Domestic violence and harassment are sadly far more common than most people imagine.  Manifestations of such abuse can be physical, emotional, psychological, financial or sexual and can occur once or be sustained over a period of time.  It is an issue that the law takes extremely seriously.  Where a client is at risk of such abuse our advice will almost certainly be that an application for a non-molestation order should be made.  In cases where the parties live in the same house, the application may well be combined with an application for a possession order so that the other party is not allowed to re-enter the property.

Equally, even when not living together, one or other party to the relationship may be experiencing abuse or harassment and need protection.  This can reach a crisis point around the breakdown of a relationship and special care will need to be taken at that point.

The application can be made initially ‘without notice’ where the court considers it just and convenient to do so.  Without notice, applications are commonly made when the applicant is in immediate danger.    Where an application is made on a ‘without notice’ basis a hearing takes place before the other party is aware that an application has been made.  If the application is successful the court will make a time-limited,  interim non-molestation order.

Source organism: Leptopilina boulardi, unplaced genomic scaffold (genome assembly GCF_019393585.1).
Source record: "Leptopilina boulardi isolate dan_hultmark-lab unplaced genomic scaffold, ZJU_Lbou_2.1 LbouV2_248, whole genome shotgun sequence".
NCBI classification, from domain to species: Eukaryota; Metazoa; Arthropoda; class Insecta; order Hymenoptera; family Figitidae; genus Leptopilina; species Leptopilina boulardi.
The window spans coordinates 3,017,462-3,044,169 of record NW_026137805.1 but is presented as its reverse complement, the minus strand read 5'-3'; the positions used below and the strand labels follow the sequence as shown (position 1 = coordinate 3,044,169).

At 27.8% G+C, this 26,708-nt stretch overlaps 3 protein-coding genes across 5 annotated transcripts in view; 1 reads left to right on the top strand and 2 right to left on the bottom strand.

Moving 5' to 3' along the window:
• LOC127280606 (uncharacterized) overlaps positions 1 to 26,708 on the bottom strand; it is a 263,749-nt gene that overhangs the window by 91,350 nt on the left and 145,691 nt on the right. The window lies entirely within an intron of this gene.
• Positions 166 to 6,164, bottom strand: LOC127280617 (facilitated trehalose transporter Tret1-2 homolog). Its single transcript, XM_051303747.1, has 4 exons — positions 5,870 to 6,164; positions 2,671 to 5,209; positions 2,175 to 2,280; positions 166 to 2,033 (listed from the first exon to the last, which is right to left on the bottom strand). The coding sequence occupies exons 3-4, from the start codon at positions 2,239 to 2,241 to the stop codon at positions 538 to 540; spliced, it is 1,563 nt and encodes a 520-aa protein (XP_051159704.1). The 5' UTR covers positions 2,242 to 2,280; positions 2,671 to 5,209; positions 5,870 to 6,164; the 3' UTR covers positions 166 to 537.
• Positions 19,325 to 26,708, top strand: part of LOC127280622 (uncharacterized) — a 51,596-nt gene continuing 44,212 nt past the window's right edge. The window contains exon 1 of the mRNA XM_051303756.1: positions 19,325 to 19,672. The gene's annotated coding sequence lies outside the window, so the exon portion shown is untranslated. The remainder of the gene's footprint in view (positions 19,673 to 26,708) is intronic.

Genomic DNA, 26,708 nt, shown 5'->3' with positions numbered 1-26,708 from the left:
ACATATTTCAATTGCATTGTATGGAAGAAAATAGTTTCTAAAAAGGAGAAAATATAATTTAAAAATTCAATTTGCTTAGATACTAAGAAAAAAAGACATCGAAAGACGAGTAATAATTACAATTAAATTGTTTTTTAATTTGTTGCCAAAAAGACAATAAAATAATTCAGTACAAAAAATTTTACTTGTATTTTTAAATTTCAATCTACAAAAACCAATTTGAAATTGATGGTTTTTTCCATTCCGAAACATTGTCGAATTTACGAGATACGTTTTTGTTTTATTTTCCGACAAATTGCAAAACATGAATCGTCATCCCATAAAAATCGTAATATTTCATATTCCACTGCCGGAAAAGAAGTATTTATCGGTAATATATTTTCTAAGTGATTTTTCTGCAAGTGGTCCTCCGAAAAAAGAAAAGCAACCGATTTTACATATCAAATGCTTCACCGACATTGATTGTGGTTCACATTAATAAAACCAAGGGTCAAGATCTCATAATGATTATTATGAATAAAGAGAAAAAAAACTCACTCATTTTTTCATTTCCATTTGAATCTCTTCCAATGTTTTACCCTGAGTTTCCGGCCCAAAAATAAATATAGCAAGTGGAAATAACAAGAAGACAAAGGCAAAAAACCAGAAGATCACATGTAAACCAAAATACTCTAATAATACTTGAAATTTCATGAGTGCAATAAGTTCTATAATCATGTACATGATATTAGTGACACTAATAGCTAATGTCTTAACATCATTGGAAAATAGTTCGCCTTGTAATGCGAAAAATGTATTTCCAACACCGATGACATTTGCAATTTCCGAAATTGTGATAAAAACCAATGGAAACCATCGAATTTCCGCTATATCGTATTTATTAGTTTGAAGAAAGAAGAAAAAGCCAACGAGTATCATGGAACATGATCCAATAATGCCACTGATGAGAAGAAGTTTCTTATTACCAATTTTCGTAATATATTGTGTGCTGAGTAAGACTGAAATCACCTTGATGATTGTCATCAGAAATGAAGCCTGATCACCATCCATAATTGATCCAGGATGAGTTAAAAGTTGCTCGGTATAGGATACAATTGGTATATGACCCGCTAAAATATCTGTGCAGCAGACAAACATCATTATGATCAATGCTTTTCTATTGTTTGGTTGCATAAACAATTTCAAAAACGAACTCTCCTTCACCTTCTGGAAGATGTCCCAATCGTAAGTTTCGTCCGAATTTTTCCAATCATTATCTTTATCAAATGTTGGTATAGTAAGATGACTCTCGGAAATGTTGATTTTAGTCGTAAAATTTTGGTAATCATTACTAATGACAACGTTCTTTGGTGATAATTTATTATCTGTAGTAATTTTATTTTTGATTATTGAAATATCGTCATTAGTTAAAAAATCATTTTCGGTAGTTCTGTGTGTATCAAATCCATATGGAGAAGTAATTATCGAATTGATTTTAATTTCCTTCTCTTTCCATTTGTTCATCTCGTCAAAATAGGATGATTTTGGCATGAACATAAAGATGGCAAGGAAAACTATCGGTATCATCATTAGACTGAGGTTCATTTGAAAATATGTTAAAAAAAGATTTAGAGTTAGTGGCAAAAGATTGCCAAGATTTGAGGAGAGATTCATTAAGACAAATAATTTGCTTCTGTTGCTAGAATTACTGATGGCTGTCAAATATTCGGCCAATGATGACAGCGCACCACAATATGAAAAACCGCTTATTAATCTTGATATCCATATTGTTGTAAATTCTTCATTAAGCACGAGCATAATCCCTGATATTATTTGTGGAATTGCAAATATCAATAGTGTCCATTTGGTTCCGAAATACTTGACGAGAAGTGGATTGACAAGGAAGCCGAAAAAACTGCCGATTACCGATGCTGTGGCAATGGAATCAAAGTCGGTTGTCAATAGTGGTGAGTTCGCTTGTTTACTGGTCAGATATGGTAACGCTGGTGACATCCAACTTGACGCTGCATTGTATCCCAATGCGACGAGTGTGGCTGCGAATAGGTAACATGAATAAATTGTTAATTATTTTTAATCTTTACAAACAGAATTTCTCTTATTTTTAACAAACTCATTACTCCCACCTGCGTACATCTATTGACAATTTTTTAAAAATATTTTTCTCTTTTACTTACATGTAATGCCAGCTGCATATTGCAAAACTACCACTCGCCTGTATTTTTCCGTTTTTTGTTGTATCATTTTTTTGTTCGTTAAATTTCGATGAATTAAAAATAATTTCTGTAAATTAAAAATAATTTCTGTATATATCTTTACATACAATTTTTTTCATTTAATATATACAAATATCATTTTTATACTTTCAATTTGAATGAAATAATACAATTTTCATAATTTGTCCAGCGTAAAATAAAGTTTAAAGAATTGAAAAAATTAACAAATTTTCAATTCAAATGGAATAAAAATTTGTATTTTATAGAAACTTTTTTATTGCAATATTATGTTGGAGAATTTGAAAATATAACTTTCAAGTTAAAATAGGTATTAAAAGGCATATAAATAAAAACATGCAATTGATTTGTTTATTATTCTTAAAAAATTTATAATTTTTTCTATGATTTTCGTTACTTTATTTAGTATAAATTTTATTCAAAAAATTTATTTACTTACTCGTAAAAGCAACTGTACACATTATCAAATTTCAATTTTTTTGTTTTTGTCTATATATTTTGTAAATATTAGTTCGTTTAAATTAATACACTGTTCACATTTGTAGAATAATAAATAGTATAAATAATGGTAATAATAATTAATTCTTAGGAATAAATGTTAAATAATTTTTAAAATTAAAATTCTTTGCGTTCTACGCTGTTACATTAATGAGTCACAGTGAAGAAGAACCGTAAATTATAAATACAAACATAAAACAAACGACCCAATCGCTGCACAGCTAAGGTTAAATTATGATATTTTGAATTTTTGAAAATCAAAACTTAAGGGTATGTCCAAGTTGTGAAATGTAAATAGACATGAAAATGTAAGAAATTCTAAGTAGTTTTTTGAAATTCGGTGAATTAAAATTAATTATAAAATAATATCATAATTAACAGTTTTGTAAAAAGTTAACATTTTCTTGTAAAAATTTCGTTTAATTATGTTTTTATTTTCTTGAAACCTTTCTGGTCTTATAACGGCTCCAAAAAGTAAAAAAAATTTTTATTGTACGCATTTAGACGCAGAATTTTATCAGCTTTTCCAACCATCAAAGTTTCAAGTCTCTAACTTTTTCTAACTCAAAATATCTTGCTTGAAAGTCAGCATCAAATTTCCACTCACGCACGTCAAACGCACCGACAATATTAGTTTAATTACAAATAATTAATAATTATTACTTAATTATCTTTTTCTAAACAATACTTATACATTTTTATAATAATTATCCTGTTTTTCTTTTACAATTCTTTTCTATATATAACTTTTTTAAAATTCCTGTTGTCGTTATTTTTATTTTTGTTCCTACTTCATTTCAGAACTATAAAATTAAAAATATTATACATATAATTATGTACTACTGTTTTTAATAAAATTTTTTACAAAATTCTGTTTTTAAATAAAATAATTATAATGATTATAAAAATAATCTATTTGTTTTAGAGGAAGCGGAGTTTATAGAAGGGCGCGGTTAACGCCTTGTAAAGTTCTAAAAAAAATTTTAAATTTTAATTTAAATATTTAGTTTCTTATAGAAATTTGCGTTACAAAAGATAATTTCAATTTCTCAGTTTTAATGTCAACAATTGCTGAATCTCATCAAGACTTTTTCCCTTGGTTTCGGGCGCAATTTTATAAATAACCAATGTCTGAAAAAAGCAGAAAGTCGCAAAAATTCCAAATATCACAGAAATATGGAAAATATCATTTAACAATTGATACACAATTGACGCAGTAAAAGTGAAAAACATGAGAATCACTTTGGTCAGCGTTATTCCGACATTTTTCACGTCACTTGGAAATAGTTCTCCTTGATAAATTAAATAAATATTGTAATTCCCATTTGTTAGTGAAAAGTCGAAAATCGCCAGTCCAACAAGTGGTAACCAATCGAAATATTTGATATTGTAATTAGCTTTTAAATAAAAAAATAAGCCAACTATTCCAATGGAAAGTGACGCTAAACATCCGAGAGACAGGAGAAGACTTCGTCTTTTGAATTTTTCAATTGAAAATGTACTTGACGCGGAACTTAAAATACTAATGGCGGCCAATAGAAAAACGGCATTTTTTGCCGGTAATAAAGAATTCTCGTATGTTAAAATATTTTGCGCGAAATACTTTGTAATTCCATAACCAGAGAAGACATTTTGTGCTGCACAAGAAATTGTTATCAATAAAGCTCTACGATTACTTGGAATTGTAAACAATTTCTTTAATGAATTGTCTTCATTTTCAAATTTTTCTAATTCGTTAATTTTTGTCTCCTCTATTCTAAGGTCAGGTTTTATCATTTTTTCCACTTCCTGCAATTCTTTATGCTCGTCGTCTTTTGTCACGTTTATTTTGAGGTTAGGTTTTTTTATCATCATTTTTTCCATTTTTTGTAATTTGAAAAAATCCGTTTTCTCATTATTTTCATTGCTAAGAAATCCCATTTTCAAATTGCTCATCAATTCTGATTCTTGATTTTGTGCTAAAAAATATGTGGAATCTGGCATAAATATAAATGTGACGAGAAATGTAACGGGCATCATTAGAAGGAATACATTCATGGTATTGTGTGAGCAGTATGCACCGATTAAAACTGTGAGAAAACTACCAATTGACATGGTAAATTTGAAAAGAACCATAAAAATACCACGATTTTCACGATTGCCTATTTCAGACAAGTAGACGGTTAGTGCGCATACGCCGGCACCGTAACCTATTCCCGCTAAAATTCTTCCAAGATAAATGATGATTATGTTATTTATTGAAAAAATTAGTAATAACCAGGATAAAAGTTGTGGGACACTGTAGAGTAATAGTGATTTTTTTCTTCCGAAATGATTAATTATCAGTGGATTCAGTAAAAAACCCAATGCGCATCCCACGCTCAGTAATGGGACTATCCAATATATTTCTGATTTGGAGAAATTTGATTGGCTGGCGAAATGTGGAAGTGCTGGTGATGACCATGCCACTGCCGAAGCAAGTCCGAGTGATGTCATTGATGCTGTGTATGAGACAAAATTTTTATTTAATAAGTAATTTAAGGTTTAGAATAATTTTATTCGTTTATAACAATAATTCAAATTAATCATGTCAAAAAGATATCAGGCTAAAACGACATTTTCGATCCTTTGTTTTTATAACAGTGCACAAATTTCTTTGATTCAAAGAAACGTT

As there is no statutory definition of ‘molestation’, case law is relied on for guidance.  It includes violence and threats of violence but is not limited to such acts.  The courts are required to consider all of the circumstances of the case including the need to secure the health, safety, and well-being of the applicant and any relevant child.  Commonly, a non-molestation order will prevent the other party:

  1. Using or threatening violence against the applicant, or instructing or encouraging a third party to do so;
  2. Intimidating or harassing the applicant, or instructing or encouraging a third party to do so;
  3. Contacting the applicant, directly or indirectly; and
  4. Attending the applicant’s property or work address.

If you are interested in discussing possession matters & orders please contact Ella L. J. Bernhard